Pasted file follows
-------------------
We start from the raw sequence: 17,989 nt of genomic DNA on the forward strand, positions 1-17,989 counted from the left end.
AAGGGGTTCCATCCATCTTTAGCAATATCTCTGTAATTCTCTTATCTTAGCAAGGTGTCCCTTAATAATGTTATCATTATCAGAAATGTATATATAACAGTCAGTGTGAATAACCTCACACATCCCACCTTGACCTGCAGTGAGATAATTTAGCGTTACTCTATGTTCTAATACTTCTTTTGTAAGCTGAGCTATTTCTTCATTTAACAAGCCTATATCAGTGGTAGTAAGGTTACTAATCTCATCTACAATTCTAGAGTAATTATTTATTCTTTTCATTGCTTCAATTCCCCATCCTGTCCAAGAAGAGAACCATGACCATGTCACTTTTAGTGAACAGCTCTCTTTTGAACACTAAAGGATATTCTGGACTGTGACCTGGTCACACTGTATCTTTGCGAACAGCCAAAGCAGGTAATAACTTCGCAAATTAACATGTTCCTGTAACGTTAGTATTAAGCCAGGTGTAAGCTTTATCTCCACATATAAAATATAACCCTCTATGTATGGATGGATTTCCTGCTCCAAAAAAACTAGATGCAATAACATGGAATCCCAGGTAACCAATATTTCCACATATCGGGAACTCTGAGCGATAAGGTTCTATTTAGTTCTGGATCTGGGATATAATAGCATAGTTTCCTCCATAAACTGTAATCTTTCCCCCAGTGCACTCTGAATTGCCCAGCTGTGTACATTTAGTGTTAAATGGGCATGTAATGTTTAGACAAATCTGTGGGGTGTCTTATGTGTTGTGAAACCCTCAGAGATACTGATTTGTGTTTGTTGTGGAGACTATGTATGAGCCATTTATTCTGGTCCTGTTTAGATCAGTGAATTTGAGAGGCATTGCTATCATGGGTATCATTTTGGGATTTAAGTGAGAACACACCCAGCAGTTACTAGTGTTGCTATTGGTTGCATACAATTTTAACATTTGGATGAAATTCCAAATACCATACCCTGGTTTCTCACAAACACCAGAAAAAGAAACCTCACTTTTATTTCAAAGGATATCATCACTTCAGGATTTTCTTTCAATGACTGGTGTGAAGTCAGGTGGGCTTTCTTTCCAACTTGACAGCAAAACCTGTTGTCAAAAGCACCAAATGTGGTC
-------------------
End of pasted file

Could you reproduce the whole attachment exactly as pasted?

We start from the raw sequence: 17,989 nt of genomic DNA on the forward strand, positions 1-17,989 counted from the left end.
AAGGGGTTCCATCCATCTTTAGCAATATCTCTGTAATTCTCTTATCTTAGCAAGGTGTCCCTTAATAATGTTATCATTATCAGAAATGTATATATAACAGTCAGTGTGAATAACCTCACACATCCCACCTTGACCTGCAGTGAGATAATTTAGCGTTACTCTATGTTCTAATACTTCTTTTGTAAGCTGAGCTATTTCTTCATTTAACAAGCCTATATCAGTGGTAGTAAGGTTACTAATCTCATCTACAATTCTAGAGTAATTATTTATTCTTTTCATTGCTTCAATTCCCCATCCTGTCCAAGAAGAGAACCATGACCATGTCACTTTTAGTGAACAGCTCTCTTTTGAACACTAAAGGATATTCTGGACTGTGACCTGGTCACACTGTATCTTTGCGAACAGCCAAAGCAGGTAATAACTTCGCAAATTAACATGTTCCTGTAACGTTAGTATTAAGCCAGGTGTAAGCTTTATCTCCACATATAAAATATAACCCTCTATGTATGGATGGATTTCCTGCTCCAAAAAAACTAGATGCAATAACATGGAATCCCAGGTAACCAATATTTCCACATATCGGGAACTCTGAGCGATAAGGTTCTATTTAGTTCTGGATCTGGGATATAATAGCATAGTTTCCTCCATAAACTGTAATCTTTCCCCCAGTGCACTCTGAATTGCCCAGCTGTGTACATTTAGTGTTAAATGGGCATGTAATGTTTAGACAAATCTGTGGGGTGTCTTATGTGTTGTGAAACCCTCAGAGATACTGATTTGTGTTTGTTGTGGAGACTATGTATGAGCCATTTATTCTGGTCCTGTTTAGATCAGTGAATTTGAGAGGCATTGCTATCATGGGTATCATTTTGGGATTTAAGTGAGAACACACCCAGCAGTTACTAGTGTTGCTATTGGTTGCATACAATTTTAACATTTGGATGAAATTCCAAATACCATACCCTGGTTTCTCACAAACACCAGAAAAAGAAACCTCACTTTTATTTCAAAGGATATCATCACTTCAGGATTTTCTTTCAATGACTGGTGTGAAGTCAGGTGGGCTTTCTTTCCAACTTGACAGCAAAACCTGTTGTCAAAAGCACCAAATGTGGTC